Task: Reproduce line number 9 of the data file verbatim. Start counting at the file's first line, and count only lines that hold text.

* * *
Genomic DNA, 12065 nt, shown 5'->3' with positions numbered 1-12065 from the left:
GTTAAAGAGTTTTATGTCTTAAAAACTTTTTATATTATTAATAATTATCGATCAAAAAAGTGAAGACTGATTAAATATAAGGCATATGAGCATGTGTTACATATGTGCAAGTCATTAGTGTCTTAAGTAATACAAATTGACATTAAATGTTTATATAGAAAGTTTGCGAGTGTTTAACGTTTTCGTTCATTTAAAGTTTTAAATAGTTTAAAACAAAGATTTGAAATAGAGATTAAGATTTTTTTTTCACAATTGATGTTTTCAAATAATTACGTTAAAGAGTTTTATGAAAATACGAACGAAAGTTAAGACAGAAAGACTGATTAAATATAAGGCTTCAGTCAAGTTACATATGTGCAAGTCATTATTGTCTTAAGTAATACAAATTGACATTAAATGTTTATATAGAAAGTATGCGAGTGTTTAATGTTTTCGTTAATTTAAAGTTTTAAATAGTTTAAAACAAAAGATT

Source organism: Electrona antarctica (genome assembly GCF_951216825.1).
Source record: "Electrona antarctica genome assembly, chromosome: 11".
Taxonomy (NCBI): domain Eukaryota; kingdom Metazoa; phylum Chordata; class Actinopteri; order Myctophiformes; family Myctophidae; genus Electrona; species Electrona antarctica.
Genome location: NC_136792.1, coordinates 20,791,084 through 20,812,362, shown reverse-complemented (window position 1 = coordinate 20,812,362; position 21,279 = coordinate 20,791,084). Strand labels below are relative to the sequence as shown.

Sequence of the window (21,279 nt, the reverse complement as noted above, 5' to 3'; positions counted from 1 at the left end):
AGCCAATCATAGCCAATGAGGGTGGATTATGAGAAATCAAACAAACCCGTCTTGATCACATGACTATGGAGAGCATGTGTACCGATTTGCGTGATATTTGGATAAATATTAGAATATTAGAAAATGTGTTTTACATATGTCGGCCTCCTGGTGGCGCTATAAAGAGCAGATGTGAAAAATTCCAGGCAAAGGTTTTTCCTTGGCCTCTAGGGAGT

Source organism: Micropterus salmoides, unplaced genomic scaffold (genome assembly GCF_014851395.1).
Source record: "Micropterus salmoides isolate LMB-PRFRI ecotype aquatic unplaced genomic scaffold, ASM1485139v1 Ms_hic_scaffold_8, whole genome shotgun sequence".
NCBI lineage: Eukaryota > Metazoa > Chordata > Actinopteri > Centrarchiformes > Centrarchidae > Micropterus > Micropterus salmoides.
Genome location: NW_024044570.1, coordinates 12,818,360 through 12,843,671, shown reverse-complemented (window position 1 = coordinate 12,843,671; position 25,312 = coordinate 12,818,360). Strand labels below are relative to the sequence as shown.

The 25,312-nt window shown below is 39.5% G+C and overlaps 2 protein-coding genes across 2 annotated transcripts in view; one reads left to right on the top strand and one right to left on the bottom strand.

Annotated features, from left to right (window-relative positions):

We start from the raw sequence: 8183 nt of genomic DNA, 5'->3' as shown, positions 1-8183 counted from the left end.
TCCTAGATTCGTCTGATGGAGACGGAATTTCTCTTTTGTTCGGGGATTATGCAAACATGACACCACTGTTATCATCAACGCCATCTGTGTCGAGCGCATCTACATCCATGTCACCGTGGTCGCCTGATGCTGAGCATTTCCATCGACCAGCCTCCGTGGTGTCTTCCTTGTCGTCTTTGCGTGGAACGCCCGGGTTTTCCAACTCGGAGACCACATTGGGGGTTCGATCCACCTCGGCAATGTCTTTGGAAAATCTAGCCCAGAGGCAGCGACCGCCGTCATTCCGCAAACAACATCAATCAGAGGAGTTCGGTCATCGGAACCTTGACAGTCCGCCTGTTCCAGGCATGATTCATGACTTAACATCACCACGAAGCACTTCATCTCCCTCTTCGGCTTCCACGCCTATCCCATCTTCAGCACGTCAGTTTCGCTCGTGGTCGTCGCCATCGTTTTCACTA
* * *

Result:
Source organism: Micropterus salmoides, unplaced genomic scaffold (genome assembly GCF_014851395.1).